Further levitation

From one of my recent favourite sites (the homopolar motor's a classic), there's now this response to the subject of yesterday's post:

Dry ice can be had from various places. The Evil Mad Scientists apparently got theirs at the grocery store, but industrial gas suppliers, catering joints, ice cream wholesalers and so on can be useful if your grocery store ain't that hip.

Hit the phone book - suppliers of water ice may sell dry ice too, and should know where you can get it if they don't. It'll keep for a while if you put it in an unsealed (that's important) cooler/Esky in your domestic freezer (and probably save you some electricity, since it'll keep the freezer cool all by itself - dry ice is a useful emergency measure if you've got a broken fridge full of valuable food, or there's a lengthy power outage, and aberrant cables are not an option).

All the dry ice is for, in this case, is the creation of a blanket of cold carbon dioxide. So it's conceivable that you could substitute in some other CO2 source. A welding CO2 tank set to just trickle the gas out, for instance, or a similarly restricted fire extinguisher (CO2 extinguishers can also be used to very wastefully make a little pile of dry ice, as can be seen in one of the Secret Life of Machines episodes).

Or even, possibly, ye olde bicarbonate of soda and vinegar.

Don't expect a little soda and vinegar to make enough CO2 to be useful for this trick. But a whole kilo box of bicarb in the bottom of a bucket, with a couple of litres of the supermarket's finest, cheapest white vinegar dumped on it, might do the trick. Ice cubes to cool the gas and encourage it to make an orderly layer may or may not help further.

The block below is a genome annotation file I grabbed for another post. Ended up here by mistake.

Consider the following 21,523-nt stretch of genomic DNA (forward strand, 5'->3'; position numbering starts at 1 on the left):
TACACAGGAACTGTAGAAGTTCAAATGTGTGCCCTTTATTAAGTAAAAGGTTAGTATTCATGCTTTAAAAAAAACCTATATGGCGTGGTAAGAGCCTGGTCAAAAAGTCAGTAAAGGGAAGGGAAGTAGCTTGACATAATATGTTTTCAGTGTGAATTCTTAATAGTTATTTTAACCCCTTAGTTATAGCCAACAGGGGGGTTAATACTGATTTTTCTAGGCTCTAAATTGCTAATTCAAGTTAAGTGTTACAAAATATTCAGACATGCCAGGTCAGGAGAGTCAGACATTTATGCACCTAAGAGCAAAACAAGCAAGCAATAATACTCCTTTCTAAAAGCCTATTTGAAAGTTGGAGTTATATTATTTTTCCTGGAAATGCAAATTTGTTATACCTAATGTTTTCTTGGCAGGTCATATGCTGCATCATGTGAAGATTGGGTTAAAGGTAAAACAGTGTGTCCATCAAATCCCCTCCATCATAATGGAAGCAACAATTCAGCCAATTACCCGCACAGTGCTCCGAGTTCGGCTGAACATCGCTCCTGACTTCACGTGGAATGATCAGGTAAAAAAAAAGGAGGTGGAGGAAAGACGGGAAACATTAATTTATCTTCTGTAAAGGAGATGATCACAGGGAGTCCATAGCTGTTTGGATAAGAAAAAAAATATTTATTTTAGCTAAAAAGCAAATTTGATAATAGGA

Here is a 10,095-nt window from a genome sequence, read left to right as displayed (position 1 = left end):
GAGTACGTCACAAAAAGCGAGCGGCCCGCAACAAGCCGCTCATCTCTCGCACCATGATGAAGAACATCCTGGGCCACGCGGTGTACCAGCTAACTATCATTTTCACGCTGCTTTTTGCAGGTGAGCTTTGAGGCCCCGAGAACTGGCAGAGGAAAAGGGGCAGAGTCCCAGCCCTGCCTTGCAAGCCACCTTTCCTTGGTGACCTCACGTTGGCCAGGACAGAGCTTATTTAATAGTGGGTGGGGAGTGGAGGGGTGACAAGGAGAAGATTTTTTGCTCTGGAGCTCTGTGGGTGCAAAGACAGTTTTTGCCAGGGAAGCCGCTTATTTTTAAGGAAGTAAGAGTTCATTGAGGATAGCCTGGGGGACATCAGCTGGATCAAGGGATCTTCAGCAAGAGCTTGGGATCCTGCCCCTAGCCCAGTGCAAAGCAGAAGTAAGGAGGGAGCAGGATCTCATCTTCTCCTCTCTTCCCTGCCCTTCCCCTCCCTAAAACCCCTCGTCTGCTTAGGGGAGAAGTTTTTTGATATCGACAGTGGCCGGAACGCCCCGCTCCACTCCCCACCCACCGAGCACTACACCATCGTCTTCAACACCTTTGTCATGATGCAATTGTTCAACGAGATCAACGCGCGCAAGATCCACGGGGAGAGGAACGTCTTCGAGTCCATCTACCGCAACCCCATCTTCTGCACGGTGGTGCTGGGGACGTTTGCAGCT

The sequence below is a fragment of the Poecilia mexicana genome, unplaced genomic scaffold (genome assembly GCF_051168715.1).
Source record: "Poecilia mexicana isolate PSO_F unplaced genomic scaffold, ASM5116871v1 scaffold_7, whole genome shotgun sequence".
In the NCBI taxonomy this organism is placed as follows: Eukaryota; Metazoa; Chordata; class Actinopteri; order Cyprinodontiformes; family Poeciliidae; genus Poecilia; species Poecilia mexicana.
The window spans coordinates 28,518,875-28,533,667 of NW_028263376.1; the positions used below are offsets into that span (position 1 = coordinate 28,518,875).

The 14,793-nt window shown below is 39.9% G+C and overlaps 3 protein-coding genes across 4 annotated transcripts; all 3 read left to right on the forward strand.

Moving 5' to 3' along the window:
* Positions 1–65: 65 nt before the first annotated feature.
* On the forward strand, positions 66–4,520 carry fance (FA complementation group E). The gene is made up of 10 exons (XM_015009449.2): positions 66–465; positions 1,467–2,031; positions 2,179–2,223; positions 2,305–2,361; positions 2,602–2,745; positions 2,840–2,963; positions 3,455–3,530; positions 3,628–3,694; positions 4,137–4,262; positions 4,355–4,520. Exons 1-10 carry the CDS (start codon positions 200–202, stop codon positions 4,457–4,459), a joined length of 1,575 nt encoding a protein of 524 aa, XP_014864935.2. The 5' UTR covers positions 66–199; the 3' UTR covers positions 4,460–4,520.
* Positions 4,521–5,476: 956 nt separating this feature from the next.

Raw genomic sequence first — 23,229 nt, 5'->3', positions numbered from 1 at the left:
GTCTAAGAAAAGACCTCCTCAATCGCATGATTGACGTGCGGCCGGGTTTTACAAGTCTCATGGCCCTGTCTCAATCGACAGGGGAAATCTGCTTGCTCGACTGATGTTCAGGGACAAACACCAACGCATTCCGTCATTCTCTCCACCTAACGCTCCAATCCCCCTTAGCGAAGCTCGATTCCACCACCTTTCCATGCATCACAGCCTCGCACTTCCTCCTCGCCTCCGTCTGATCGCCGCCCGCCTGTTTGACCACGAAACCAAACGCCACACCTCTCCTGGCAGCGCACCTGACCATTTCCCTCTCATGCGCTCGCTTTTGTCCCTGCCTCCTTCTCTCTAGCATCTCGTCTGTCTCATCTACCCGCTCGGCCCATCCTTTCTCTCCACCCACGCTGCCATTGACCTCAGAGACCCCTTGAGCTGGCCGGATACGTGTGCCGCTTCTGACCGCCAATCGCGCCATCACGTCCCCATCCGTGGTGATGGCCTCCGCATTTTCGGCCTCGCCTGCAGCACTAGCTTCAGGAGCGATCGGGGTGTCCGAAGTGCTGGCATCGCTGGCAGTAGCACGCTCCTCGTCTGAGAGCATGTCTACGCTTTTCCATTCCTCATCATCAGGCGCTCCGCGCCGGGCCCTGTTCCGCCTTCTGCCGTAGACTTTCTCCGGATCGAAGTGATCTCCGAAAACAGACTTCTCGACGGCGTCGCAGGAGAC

The soda-vinegar reaction can also be used as a pressure source to power rockets.

Add a giant wobbly solar bag (which is filled with air, not CO2), and you've got a grand day out.

2 Responses to “Further levitation”

  1. matt Says:

    Question concerning the photo of the kids blowing bubbles into a cylinder with dry ice at the bottom:

    Is the concentration of CO2 in that cylinder high enough that you'd asphyxiate if you fell into it?

    To be honest, I was thinking the same thing about the esky of dry-ice in the chest freezer - you lean in to get something out...

  2. Daniel Rutter Says:

    If you put your toddler in the cylinder (ignoring the cries of pain as it sat on the dry ice) and went away, then yes, that kid would probably die.

    [strokes beard] In time.

    Any kid who could climb out, and chose to do so rather than sit there for the at-least-most-of-a-minute it'd take for them to pass out, would be fine (except for the abovementioned freeze burns). Even if they did pass out, you could resuscitate them if you got to them fast enough.

    A chest freezer would fill up with CO2 if you put a decent amount of dry ice in it; the lid would "burp" a bit from time to time if the freezer didn't have any leaks anywhere else - it'd probably be likely to leak a little around the drain plug, though. But it's not as if one lungful of even 100% CO2 is a death sentence. It only takes several per cent CO2 in air to eventually kill you, but the stuff is heavy and dissipates rapidly in normal rooms, so it's pretty difficult to kill yourself with dry ice.

    This is just as well, of course, or people would be dropping dead all over the place when they used things like kerosene heaters. People do asphyxiate when using combustion heaters in inadequately ventilated premises, but it's the carbon monoxide that does them in, since that'll be lethal over a few hours in concentrations below 0.2%.

    As far as exposure for a few seconds goes, neither carbon dioxide nor the much more toxic carbon monoxide are a danger in any concentration.

    Which, again, is just as well, or the hilarious practice of substituting someone's nitrous oxide bulb for a CO2 one at a hippie crack party would leave a trail of corpses, rather than just people with a mild headache, a strange tingly feeling in their mouth, and a totally harshed buzz, man.

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